HICKS v. STATEAnnotate this Case
HICKS v. STATE
1987 OK CR 97
737 P.2d 948
Case Number: F-84-844
Oklahoma Court of Criminal Appeals
An Appeal from the District Court of Tulsa County; Margaret Lamm, District Judge.
Darrell Arthur Hicks, a/k/a Darrell Welch, appellant, was convicted in the District Court of Tulsa County in Case No. CRF-82-1751 for the crime of Burglary Second Degree. He received a sentence of five years to run concurrently with a conviction from the United States District Court for the Northern District of Oklahoma, No. 82-CR46-E, and he appeals. Appellant's judgment and sentence are AFFIRMED.
Johnie O'Neal, Ronald Wallace, Asst. Public Defender, Jeff Schoberg, Legal Intern, Tulsa, for appellant.
Michael C. Turpen, Atty. Gen., Hugh A. Manning, Asst. Atty. Gen., Oklahoma City, for appellee.
BRETT, Presiding Judge:
¶1 Darrell Arthur Hicks, a/k/a Darrell Welch, appellant, was convicted of [737 P.2d 949] Burglary in the second degree in Tulsa County Case No. CRF-82-1751 and sentenced to serve five years. The sentence is to run concurrently with a conviction from the United States District Court for the Northern District of Oklahoma, No. 82-CR46-E. He appeals.
¶2 The jury was waived, and the trial was a stipulation of facts presented to the Court for a final determination. The sole issue in this appeal is a claim that the State of Oklahoma lost jurisdiction to try appellant for failure to comply with the speedy trial provisions of the Oklahoma Interstate Agreement on Detainers (the Act). 22 O.S. 1981 §§ 1345 [22-1345] to 1349.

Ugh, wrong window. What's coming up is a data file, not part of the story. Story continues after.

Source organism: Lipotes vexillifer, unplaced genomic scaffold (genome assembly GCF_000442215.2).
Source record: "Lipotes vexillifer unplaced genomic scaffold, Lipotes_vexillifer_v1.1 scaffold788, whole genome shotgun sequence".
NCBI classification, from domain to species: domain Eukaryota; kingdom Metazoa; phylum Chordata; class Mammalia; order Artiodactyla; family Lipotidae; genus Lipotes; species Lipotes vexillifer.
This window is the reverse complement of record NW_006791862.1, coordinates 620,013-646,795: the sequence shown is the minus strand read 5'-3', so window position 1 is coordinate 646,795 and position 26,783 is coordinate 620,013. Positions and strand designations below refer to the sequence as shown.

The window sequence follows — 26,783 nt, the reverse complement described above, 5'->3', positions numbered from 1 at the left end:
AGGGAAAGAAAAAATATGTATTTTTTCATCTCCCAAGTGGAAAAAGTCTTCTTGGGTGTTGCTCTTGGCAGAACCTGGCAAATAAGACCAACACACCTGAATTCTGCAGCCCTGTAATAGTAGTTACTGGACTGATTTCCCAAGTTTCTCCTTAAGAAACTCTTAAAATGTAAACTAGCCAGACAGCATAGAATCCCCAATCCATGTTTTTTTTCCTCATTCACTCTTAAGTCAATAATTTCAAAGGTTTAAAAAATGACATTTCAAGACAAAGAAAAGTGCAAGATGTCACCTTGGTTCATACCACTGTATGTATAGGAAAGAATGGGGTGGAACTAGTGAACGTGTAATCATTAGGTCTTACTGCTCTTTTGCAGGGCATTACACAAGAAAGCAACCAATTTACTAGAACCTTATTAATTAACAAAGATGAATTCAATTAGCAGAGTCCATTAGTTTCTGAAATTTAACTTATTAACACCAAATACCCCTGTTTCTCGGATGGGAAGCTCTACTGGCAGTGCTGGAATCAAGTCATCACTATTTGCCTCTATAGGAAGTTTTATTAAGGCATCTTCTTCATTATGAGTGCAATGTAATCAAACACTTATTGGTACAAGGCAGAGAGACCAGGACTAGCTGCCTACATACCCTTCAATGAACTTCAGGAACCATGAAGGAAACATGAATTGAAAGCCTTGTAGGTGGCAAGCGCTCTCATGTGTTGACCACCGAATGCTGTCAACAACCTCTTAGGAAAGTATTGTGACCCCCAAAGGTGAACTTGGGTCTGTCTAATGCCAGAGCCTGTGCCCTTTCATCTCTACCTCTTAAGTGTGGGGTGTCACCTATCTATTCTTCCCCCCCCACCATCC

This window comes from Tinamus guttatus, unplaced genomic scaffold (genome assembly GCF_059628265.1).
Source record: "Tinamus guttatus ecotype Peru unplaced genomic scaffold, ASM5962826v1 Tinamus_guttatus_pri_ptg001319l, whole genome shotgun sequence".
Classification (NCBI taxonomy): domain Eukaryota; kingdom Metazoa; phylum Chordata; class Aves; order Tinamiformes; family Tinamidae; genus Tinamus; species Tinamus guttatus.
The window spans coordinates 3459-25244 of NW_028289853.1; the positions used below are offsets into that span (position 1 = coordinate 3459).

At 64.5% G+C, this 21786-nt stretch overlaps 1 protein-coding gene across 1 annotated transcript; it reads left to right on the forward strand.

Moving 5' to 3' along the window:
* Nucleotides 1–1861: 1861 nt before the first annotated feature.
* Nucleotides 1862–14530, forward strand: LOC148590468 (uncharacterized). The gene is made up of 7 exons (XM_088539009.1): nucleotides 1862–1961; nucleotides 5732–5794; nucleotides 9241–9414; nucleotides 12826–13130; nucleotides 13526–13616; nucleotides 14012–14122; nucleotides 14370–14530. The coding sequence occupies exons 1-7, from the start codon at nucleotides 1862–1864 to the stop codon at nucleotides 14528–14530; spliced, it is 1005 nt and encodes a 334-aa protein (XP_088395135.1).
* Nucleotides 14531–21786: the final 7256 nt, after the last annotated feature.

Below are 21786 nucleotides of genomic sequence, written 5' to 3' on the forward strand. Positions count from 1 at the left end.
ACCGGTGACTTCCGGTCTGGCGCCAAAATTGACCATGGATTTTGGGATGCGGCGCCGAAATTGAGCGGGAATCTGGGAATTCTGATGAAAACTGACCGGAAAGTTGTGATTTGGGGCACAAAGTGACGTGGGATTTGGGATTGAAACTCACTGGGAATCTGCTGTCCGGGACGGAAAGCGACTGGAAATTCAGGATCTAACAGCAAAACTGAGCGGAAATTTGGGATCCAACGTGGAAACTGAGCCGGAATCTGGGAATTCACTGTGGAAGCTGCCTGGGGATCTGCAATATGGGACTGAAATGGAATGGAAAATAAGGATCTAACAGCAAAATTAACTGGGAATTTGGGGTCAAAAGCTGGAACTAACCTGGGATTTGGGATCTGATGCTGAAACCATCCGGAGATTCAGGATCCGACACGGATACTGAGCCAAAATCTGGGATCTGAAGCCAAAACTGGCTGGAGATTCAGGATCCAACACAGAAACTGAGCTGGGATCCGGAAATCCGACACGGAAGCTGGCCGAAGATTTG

¶3 Appellant was charged in the instant case on May 17, 1982. While incarcerated in the Federal Detention Facility at El Reno, Oklahoma, appellant, suffering from a back ailment, was transferred to Springfield, Missouri, to the prison hospital for treatment. On November 2, 1982, while in the hospital and pursuant to article III(a) of the Act, appellant initiated a demand for trial. The documents necessary to transfer custody of appellant from the federal authorities to the Tulsa County Sheriff were processed, and transportation and delivery was to be accomplished on December 14, 1982. The transfer of custody was not, however, completed because the hospital advised the Tulsa County authorities they would not release appellant because of his health. The Tulsa County authorities asked to be notified when he could travel. According to appellant's brief, he was returned to El Reno on January 15, 1983. Tulsa County was not notified.
¶4 The next contact the State received from the federal prison system was a form letter stating the detainer proceeding, that had been initiated on November 8, 1982, "must be rendered void" for failure to bring appellant to trial or to get a continuance in the requisite 180 days. The Tulsa County District Attorney's Office responded with a new temporary custody request, complete with paperwork necessary to obtain custody on August 22, 1983. On August 24, 1983, the District Attorney was advised appellant was challenging the request, and that it would be thirty days before the request would be honored. 22 O.S. 1981 § 1347 [22-1347] art. IV(a). That letter was also an acknowledgement that the federal authorities were proceeding under article IV, a state initiated request, and not a revival of the former proceeding under article III, an inmate initiated request. If the proceedings were brought under article IV, the State would have had 120 days to bring appellant to trial and not 180 days as set out in article III.
¶5 The District Attorney responded, however, with a form appropriate for an article III proceeding. Appellant was transferred to the State's custody on November 18, 1983, for trial on November 21; he arrived at the Tulsa County Jail on November 21 and plead not guilty. The preliminary hearing was set for December 5.